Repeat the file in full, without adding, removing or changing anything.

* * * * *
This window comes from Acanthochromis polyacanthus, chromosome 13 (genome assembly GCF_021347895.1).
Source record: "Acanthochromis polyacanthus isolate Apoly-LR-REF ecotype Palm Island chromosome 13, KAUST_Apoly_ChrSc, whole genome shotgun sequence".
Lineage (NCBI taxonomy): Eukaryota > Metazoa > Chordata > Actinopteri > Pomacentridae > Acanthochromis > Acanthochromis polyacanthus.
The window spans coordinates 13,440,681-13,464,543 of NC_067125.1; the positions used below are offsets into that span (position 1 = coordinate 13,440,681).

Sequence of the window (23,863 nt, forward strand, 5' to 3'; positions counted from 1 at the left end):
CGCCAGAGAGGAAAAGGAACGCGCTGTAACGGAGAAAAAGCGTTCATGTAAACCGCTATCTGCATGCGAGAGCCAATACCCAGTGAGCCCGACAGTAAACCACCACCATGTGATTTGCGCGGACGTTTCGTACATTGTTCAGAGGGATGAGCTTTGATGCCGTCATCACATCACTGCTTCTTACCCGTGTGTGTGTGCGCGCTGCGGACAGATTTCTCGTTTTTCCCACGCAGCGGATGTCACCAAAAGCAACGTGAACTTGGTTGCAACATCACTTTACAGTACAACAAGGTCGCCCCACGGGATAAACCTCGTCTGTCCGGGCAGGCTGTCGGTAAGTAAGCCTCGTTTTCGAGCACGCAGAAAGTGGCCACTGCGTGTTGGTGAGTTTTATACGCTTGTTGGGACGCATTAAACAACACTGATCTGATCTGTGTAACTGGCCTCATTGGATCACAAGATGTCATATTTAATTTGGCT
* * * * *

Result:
This window comes from Acanthochromis polyacanthus, chromosome 13 (genome assembly GCF_021347895.1).
Source record: "Acanthochromis polyacanthus isolate Apoly-LR-REF ecotype Palm Island chromosome 13, KAUST_Apoly_ChrSc, whole genome shotgun sequence".
Lineage (NCBI taxonomy): Eukaryota > Metazoa > Chordata > Actinopteri > Pomacentridae > Acanthochromis > Acanthochromis polyacanthus.
The window spans coordinates 13,440,681-13,464,543 of NC_067125.1; the positions used below are offsets into that span (position 1 = coordinate 13,440,681).

Sequence of the window (23,863 nt, forward strand, 5' to 3'; positions counted from 1 at the left end):
CGCCAGAGAGGAAAAGGAACGCGCTGTAACGGAGAAAAAGCGTTCATGTAAACCGCTATCTGCATGCGAGAGCCAATACCCAGTGAGCCCGACAGTAAACCACCACCATGTGATTTGCGCGGACGTTTCGTACATTGTTCAGAGGGATGAGCTTTGATGCCGTCATCACATCACTGCTTCTTACCCGTGTGTGTGTGCGCGCTGCGGACAGATTTCTCGTTTTTCCCACGCAGCGGATGTCACCAAAAGCAACGTGAACTTGGTTGCAACATCACTTTACAGTACAACAAGGTCGCCCCACGGGATAAACCTCGTCTGTCCGGGCAGGCTGTCGGTAAGTAAGCCTCGTTTTCGAGCACGCAGAAAGTGGCCACTGCGTGTTGGTGAGTTTTATACGCTTGTTGGGACGCATTAAACAACACTGATCTGATCTGTGTAACTGGCCTCATTGGATCACAAGATGTCATATTTAATTTGGCT